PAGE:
Relocation (moving away) with child/children

Relocation (moving away) with child/children

Very often overlooked but very important part of Florida family law is the requirement that a parent seek permission of the other parent or the court in order to change his or her residence. Upon the divorce or separation from the parent of your children, you are stuck within a 50 miles radius of your current residence, must seek permission to relocate.

What is the definition of relocation?

It is a common misconception that only the parent that has the child/children majority of the time must ask the permission of the other parent or the court prior to the relocation. The law is clear that either parent prior to the relocation must ask the other parent or the court for permission. This requirement kicks in when a parent wants to move beyond 50 miles from his or her principle residence. Such move must be for at least 60 consecutive days; temporary absences for vacation and education do not count. The court counts 50 miles “as the crow flies,” meaning a straight line from your principle residence to your intended principle residence.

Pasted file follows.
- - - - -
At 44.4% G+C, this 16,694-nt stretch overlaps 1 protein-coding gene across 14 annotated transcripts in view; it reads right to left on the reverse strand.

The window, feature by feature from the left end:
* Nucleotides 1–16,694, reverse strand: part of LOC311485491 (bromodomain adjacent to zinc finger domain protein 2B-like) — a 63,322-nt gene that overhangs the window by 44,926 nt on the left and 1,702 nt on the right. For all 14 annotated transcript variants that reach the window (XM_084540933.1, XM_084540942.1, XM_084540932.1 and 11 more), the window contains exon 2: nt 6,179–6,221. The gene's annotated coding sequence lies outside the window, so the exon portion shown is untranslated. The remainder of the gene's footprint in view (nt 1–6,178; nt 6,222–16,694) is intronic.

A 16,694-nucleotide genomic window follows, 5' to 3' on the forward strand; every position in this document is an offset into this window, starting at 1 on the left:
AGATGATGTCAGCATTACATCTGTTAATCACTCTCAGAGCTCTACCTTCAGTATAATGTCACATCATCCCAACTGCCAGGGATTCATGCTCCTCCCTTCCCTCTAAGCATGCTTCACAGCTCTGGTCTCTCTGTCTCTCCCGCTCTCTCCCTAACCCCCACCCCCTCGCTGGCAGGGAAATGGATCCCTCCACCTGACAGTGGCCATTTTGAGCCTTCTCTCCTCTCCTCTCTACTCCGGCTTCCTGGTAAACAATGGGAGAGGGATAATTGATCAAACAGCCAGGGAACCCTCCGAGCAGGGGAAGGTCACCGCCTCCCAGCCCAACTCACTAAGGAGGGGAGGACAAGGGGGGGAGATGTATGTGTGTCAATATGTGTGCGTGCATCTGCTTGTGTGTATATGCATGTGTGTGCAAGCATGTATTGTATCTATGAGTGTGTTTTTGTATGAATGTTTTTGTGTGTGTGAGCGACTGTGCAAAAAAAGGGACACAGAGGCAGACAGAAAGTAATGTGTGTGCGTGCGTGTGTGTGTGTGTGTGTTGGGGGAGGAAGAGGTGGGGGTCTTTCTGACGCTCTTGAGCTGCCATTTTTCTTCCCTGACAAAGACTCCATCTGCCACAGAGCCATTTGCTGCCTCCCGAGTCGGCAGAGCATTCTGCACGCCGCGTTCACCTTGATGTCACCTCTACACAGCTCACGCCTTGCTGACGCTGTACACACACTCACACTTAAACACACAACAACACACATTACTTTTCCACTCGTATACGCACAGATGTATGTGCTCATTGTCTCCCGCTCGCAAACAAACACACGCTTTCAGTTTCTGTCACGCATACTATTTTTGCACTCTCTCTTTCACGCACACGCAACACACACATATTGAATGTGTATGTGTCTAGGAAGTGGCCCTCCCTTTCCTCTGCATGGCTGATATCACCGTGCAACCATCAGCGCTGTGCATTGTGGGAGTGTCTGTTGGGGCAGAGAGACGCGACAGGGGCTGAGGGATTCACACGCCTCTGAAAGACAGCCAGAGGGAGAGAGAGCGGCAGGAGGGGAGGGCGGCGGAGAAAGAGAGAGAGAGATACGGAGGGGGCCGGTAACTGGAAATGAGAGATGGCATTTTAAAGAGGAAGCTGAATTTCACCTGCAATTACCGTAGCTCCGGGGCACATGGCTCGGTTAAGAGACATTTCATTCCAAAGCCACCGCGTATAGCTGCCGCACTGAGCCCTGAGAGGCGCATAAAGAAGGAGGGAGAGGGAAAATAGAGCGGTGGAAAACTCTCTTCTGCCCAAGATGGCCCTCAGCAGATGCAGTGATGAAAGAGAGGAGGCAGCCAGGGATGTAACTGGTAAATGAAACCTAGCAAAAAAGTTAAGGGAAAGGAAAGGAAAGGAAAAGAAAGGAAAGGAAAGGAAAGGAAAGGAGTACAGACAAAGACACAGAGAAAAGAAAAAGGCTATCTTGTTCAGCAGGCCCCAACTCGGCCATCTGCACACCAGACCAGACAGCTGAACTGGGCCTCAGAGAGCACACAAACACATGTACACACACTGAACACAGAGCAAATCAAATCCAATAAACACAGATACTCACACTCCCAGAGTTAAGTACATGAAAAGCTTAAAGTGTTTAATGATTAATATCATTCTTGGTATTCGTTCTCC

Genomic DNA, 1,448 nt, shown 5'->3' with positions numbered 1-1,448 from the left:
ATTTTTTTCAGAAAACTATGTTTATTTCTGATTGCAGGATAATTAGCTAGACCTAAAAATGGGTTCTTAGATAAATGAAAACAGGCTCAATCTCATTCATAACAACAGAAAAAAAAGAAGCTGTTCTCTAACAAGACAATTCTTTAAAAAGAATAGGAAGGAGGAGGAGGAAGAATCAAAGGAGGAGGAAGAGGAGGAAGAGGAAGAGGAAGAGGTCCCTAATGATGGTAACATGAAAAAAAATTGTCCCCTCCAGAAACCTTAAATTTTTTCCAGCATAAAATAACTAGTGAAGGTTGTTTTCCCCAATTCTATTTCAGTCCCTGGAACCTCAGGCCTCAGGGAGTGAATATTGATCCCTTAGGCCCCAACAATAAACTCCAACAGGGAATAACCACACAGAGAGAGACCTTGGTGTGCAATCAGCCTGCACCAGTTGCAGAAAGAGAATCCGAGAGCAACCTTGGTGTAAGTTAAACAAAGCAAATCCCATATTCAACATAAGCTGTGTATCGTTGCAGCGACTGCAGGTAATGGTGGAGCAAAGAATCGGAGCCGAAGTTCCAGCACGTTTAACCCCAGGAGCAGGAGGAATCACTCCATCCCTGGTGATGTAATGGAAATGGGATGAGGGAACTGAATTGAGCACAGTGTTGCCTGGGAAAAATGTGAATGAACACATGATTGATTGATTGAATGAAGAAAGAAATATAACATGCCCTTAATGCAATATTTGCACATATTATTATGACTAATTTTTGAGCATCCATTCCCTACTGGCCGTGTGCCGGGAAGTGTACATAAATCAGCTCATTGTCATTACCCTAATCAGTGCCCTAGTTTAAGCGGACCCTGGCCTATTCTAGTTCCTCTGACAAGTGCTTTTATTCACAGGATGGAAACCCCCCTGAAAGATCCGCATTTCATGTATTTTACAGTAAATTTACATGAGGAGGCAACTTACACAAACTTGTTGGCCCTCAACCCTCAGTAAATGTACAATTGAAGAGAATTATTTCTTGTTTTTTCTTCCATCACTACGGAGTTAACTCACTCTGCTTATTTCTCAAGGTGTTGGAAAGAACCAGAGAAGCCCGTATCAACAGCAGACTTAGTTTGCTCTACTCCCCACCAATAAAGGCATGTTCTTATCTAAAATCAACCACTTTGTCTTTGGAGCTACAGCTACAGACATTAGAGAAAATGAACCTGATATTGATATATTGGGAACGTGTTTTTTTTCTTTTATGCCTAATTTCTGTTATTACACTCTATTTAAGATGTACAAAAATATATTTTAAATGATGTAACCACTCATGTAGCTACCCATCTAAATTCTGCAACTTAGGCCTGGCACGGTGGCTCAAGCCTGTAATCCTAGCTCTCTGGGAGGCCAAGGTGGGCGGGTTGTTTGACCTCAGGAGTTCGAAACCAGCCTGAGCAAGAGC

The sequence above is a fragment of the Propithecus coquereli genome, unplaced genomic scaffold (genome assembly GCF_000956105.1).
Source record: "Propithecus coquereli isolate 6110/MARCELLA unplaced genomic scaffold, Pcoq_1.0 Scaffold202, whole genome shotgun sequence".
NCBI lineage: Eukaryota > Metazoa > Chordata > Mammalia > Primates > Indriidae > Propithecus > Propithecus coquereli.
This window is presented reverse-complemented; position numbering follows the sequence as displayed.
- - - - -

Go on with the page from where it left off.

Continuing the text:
When should I ask for permission to relocate?

It is crucial that the parent that wants to relocate seek permission prior to relocation, especially if they are relocating with the minor children. Relocating with the minor children without obtaining written permission of the other parent or the court can have adverse consequence on your case and the court can issue an order for you and the children to return. An experienced relocation attorney can discuss your options regarding the likelihood of success of obtaining a favorable ruling and prepare the necessary documents to file with the court.

How does the court decide whether to grant my relocation request?

Every decision regarding the children is based on the “best interest” standard. The parent requesting relocation and the parent opposing relocation will need to present evidence to the court as to why this relocation will or will not be in the best interest of the children. If you are the parent with whom the child spends majority of the time, you will also be asking not only that the court allow you to relocate but also that the child will relocate with you. If the court previously established a parenting plan, such parenting plan will need to be modified. The court looks at factors like: the nature of the relationship with the parent that is not relocating, the impact relocation will have on the child, child’s preference, and the reason for relocation.

Child Support Attorney

To schedule a consultation to discuss your relocation case, contact us at (305)-520-9205 or fill out an online contact form.

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